Russia asks: Do gay emojis break the law?
Russia’s stance on gay rights has always been a little awkward, but this latest story is thumbs-down angry-face.
The Russian state-owned communications watchdog is deliberating over whether homosexual emojis on Facebook violate Russian law.
The country has very strict laws that prohibit promoting homosexuality, specifically a controversial 2013 law that forbids “homosexual propaganda” among minors.
Facebook currently has a series of ‘Pride’ emojis that first appeared after the US Supreme Court overturned the Defense of Marriage Act in 2013.
Apple also revealed ‘gay-friendly’ emoji with iOS 8.3 back in April.
Apple emoji iOS 8.3
The update included yellow emoji blobs that appear to be the same gender making kissy faces – an unmistakable sign of the end times, we’re sure.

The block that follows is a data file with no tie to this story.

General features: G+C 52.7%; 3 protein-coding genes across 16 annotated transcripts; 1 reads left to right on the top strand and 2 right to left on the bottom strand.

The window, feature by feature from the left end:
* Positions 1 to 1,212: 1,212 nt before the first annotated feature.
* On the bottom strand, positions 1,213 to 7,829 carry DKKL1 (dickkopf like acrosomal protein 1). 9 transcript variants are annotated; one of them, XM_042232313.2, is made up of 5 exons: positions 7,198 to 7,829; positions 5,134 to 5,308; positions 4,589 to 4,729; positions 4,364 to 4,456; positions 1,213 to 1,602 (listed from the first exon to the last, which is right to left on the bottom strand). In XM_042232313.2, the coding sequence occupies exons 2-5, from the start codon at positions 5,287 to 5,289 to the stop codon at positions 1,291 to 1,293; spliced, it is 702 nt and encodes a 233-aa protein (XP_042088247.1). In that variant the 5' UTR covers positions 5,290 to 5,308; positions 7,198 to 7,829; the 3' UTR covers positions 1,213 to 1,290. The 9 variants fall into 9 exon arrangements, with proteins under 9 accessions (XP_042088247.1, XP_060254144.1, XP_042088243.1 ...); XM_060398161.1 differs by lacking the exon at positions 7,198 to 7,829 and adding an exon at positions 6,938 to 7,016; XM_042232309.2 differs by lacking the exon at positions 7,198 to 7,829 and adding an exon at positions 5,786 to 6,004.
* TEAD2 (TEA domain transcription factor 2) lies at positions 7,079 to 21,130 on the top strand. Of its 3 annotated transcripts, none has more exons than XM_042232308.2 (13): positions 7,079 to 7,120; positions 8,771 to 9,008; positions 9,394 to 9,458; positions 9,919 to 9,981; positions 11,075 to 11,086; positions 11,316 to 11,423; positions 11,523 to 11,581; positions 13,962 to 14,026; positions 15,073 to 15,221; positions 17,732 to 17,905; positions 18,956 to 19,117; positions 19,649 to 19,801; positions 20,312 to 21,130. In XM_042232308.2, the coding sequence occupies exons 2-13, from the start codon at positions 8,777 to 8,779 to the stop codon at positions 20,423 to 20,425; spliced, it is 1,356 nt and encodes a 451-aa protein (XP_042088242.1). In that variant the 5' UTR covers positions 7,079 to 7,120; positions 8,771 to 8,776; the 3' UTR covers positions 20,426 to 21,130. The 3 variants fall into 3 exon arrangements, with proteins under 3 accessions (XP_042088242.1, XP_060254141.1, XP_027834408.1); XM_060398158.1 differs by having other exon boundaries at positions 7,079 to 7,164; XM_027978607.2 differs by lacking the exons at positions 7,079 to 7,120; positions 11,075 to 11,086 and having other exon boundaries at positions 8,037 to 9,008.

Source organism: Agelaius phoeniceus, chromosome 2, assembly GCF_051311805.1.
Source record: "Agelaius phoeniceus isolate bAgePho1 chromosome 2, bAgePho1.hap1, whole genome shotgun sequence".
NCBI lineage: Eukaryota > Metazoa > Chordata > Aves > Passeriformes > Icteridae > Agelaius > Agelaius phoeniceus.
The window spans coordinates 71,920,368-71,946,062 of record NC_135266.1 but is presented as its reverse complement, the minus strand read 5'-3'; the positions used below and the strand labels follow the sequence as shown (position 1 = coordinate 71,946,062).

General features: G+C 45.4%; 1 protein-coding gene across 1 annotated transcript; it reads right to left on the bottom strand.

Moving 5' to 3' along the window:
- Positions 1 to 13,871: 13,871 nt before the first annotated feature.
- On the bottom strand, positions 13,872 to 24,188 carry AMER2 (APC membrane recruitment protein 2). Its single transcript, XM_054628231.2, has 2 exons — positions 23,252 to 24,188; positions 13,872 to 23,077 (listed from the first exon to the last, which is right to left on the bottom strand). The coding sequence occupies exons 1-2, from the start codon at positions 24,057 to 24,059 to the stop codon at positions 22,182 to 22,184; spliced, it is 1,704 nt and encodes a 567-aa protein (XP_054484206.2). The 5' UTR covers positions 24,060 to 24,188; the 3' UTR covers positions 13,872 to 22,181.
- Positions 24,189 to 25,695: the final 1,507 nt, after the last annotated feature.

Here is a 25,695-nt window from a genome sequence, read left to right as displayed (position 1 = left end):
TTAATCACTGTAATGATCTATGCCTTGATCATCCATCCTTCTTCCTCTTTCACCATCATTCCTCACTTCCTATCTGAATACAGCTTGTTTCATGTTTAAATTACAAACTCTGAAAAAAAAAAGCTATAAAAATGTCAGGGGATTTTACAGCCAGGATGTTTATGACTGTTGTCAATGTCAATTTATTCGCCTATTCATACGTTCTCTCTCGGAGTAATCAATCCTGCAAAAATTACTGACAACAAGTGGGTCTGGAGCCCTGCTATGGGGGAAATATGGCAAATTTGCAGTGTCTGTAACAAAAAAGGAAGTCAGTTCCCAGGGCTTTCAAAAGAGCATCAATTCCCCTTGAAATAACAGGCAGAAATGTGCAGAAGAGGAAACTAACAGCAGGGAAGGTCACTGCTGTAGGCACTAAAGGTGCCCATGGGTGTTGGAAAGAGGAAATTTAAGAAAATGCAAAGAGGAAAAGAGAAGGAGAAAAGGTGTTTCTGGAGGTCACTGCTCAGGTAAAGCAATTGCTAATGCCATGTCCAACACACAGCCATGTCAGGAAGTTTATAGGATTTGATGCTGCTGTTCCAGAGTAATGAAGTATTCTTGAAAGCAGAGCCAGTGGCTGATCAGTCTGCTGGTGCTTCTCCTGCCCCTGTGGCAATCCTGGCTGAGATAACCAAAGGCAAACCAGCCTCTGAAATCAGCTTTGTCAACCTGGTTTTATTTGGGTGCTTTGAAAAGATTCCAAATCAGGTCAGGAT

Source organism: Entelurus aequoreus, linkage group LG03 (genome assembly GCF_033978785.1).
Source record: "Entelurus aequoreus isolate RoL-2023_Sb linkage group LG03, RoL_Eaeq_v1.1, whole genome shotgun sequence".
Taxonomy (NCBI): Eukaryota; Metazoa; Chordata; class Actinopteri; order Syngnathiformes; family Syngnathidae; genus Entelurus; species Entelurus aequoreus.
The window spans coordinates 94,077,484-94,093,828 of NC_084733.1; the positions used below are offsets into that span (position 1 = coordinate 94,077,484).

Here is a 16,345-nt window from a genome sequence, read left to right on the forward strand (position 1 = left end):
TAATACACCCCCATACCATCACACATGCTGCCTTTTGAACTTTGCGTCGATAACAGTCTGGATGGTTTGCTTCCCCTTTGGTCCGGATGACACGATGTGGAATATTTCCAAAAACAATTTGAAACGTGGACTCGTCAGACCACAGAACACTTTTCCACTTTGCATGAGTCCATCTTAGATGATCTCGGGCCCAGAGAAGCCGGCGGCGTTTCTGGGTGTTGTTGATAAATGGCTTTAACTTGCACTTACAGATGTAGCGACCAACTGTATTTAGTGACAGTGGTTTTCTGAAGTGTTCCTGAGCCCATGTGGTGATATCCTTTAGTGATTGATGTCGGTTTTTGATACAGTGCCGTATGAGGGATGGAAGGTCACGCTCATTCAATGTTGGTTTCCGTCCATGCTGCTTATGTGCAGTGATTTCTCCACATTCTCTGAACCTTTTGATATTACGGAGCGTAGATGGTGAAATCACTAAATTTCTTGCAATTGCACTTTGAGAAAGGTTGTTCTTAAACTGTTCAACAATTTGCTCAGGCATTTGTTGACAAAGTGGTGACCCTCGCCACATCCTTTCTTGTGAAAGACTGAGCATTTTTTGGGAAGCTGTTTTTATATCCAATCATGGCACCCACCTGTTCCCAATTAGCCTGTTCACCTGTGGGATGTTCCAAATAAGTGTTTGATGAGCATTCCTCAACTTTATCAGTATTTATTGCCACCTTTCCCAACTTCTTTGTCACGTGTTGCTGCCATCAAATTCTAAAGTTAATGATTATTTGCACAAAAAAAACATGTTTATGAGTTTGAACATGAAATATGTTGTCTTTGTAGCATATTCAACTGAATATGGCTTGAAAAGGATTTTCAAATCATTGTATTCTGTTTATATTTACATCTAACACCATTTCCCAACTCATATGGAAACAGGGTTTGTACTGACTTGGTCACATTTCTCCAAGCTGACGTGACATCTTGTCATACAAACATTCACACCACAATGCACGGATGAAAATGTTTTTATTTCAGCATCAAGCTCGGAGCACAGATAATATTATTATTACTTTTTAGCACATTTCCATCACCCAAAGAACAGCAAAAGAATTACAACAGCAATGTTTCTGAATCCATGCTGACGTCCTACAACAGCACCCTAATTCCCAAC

“These emojis of non-traditional sexual orientation are seen by all users of the social network, a large portion of whom are minors,” said Russian senator Mikhail Marchenko, a prominent supporter of anti-gay legislation, as reported by Time.
He continued: “But propaganda of homosexuality is banned under the laws and under the pillars of tradition that exist here in our country.”
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Russia’s Federal Service For Supervision of Communication, Information Technology and Mass Media – a.k.a Roskomnadzor – has the ability to block citizens from accessing websites that promote homosexuality among minors.
Roskomnadzor can also impose fines on websites that don’t cooperate with Russia’s draconian legislation.
There is no immediate deadline for the probe.
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